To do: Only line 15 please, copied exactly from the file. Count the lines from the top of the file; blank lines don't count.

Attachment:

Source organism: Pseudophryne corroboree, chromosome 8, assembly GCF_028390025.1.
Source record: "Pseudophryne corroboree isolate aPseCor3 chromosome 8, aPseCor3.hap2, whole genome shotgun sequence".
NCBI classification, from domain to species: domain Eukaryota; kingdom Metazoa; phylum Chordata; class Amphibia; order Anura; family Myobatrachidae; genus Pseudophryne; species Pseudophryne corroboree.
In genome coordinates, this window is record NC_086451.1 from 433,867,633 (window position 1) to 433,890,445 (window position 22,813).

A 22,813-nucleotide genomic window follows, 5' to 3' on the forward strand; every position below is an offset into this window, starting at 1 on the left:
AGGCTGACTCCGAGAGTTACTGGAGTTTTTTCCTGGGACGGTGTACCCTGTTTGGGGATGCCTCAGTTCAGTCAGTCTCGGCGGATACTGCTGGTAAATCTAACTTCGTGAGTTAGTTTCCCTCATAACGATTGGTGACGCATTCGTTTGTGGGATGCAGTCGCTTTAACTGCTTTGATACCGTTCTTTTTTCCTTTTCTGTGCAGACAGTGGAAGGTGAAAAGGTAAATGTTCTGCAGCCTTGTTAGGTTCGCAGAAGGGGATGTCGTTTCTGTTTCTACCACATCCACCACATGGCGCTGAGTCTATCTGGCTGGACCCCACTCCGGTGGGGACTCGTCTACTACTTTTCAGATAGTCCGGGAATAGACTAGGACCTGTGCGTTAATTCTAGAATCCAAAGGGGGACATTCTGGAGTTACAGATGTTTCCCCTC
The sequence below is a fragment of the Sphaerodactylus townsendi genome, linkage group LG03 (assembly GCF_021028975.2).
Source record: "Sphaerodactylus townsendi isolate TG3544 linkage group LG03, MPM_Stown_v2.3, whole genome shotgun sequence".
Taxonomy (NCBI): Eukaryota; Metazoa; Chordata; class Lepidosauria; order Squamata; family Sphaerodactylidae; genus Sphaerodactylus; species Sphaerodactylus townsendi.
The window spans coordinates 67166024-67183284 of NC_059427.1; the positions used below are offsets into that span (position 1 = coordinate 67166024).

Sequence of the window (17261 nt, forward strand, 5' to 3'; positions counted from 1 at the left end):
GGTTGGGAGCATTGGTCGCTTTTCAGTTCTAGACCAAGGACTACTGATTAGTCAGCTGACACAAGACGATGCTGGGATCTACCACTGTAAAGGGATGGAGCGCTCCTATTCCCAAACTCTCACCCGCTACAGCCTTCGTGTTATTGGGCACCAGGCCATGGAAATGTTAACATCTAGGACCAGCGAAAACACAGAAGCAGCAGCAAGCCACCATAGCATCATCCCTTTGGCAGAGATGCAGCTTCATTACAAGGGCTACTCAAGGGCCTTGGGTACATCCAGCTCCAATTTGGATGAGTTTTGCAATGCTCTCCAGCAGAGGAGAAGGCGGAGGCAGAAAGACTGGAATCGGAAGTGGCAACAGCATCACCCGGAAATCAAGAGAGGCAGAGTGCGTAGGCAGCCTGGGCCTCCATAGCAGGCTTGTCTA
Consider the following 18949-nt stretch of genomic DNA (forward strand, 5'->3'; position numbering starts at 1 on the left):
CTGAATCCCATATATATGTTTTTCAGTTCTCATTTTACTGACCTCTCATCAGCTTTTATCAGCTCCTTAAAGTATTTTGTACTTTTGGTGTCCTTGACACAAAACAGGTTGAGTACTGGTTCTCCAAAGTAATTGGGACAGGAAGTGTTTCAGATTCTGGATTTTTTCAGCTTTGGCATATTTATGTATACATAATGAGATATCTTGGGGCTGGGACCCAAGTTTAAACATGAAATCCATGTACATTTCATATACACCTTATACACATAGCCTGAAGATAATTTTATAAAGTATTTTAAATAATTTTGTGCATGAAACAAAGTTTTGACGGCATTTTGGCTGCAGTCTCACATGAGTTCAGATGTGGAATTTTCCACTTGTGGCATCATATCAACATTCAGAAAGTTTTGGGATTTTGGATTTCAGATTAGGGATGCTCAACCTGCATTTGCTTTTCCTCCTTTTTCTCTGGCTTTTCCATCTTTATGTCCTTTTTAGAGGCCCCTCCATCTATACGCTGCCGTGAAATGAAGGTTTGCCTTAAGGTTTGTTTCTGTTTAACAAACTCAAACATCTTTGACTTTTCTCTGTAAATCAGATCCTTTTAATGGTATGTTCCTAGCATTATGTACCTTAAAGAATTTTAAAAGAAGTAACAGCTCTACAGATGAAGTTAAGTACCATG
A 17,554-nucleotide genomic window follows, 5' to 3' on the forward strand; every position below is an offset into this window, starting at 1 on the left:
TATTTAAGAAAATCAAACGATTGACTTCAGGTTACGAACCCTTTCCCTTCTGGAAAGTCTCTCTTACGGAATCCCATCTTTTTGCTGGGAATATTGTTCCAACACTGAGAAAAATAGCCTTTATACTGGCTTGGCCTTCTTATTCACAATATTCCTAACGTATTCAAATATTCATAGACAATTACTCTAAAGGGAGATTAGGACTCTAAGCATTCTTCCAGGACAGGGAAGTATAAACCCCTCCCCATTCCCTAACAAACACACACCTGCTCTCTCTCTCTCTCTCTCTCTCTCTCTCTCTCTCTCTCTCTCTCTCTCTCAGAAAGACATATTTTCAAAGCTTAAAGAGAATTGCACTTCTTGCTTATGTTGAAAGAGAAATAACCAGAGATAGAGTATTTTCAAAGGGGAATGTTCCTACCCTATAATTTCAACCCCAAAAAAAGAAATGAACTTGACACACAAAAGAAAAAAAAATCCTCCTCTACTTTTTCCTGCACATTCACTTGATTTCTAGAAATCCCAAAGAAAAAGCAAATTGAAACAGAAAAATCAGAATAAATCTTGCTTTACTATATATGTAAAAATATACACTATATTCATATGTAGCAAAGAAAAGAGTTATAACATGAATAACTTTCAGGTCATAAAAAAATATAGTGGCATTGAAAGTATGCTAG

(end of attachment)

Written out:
A 17,554-nucleotide genomic window follows, 5' to 3' on the forward strand; every position below is an offset into this window, starting at 1 on the left: